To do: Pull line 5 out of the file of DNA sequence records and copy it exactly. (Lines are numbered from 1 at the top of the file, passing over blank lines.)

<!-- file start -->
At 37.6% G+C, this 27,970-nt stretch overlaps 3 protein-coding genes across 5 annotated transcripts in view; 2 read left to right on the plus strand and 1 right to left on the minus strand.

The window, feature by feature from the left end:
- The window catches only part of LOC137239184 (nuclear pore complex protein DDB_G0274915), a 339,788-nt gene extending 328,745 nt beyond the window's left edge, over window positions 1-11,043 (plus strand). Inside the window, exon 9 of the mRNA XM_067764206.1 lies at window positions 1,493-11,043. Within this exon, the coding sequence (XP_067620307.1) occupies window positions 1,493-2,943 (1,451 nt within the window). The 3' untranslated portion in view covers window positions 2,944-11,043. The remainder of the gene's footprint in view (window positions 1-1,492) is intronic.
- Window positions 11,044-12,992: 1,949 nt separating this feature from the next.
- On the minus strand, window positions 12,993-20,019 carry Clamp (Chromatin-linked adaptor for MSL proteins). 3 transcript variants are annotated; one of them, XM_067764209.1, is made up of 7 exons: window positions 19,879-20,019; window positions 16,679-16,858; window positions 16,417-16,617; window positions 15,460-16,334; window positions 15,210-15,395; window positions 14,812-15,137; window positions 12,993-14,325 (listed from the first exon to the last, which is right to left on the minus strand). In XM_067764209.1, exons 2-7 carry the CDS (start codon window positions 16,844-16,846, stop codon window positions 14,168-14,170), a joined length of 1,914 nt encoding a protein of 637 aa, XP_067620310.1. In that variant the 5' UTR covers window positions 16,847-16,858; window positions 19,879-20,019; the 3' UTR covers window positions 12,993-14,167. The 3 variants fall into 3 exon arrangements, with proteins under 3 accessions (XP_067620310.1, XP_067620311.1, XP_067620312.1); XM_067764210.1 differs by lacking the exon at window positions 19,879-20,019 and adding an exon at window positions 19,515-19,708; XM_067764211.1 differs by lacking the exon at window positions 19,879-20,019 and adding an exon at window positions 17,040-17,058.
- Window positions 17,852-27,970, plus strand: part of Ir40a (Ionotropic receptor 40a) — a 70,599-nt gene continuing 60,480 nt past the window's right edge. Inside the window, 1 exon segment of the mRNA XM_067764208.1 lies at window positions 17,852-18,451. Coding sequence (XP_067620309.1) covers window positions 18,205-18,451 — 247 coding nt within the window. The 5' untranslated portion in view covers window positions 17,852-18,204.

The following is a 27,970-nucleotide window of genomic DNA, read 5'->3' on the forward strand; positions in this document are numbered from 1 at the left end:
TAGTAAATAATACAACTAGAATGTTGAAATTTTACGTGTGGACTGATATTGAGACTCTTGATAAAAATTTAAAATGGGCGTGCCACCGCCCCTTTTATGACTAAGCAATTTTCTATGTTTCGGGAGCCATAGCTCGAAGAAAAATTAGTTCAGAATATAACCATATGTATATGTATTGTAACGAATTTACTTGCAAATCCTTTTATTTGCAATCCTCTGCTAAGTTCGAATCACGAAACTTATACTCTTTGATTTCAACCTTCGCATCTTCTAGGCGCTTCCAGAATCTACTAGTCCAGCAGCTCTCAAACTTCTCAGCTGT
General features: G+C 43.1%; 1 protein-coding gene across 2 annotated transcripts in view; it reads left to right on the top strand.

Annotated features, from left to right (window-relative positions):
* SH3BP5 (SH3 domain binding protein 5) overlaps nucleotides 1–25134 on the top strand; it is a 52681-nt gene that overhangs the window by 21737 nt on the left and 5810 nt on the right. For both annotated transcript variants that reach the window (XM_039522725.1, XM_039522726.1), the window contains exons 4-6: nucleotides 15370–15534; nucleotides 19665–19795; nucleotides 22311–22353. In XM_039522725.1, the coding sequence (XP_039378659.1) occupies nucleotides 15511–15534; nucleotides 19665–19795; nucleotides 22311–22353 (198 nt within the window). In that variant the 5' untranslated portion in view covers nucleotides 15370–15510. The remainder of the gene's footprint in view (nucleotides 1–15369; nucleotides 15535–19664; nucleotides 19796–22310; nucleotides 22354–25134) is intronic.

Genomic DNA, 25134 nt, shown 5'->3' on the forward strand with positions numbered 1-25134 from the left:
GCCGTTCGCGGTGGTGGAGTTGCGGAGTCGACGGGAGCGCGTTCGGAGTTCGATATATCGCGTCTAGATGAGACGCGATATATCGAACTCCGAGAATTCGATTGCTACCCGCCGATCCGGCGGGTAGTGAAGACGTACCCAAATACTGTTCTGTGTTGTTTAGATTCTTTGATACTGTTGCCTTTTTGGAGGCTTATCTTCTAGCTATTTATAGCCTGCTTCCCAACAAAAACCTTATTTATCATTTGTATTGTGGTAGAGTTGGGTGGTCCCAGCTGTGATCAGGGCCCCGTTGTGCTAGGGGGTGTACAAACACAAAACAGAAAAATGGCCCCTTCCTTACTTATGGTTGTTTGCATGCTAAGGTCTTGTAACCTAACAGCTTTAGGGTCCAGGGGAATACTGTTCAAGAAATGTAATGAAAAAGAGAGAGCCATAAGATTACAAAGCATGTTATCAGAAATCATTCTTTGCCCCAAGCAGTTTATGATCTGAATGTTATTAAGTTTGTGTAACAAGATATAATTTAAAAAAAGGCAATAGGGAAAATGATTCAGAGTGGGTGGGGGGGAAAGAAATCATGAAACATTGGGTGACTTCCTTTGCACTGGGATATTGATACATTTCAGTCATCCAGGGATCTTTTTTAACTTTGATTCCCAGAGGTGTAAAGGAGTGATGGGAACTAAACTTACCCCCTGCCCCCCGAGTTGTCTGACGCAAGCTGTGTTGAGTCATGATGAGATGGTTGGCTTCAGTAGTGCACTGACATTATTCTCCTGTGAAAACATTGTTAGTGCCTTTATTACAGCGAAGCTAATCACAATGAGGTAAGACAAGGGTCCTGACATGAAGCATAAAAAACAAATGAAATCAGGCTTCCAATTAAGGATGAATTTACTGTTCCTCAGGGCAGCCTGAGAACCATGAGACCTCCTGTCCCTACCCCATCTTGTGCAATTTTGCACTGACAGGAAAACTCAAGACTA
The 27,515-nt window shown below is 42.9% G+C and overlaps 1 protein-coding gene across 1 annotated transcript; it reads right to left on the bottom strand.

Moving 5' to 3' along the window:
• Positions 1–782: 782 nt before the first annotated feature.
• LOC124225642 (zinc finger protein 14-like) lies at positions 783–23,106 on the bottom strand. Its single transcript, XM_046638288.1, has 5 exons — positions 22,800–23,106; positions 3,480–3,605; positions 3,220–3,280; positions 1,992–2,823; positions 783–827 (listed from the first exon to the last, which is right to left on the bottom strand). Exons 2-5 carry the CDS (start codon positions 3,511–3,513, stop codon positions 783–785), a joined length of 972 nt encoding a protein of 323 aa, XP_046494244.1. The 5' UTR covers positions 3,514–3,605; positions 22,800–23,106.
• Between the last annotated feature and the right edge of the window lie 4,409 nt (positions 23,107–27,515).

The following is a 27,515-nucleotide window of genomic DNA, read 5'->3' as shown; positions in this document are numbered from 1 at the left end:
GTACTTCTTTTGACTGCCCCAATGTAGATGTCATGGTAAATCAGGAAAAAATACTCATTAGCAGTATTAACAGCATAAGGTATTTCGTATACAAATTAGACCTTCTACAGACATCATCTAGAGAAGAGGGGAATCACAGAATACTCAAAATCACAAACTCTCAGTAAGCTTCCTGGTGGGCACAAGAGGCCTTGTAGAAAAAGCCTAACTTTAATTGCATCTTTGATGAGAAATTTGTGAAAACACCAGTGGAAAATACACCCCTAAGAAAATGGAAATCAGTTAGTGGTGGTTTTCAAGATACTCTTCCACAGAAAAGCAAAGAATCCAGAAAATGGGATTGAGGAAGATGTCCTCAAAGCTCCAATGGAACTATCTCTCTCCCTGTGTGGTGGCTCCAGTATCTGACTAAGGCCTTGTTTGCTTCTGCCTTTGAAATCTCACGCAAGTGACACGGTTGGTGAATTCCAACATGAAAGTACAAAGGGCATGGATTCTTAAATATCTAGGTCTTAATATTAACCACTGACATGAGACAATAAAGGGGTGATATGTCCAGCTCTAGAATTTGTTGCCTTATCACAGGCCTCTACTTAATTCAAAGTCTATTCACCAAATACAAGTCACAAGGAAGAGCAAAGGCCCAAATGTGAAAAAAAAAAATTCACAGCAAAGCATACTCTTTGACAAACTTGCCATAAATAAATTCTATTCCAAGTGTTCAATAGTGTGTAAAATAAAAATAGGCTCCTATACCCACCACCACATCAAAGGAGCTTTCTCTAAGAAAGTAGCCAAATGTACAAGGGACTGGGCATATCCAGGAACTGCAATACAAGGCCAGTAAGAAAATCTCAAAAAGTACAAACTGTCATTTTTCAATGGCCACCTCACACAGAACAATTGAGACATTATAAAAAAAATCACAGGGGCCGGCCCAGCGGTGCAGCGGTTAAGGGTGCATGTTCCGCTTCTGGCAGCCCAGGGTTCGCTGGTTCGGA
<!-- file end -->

- On the minus strand, window positions 12,993-20,019 carry Clamp (Chromatin-linked adaptor for MSL proteins). 3 transcript variants are annotated; one of them, XM_067764209.1, is made up of 7 exons: window positions 19,879-20,019; window positions 16,679-16,858; window positions 16,417-16,617; window positions 15,460-16,334; window positions 15,210-15,395; window positions 14,812-15,137; window positions 12,993-14,325 (listed from the first exon to the last, which is right to left on the minus strand). In XM_067764209.1, exons 2-7 carry the CDS (start codon window positions 16,844-16,846, stop codon window positions 14,168-14,170), a joined length of 1,914 nt encoding a protein of 637 aa, XP_067620310.1. In that variant the 5' UTR covers window positions 16,847-16,858; window positions 19,879-20,019; the 3' UTR covers window positions 12,993-14,167. The 3 variants fall into 3 exon arrangements, with proteins under 3 accessions (XP_067620310.1, XP_067620311.1, XP_067620312.1); XM_067764210.1 differs by lacking the exon at window positions 19,879-20,019 and adding an exon at window positions 19,515-19,708; XM_067764211.1 differs by lacking the exon at window positions 19,879-20,019 and adding an exon at window positions 17,040-17,058.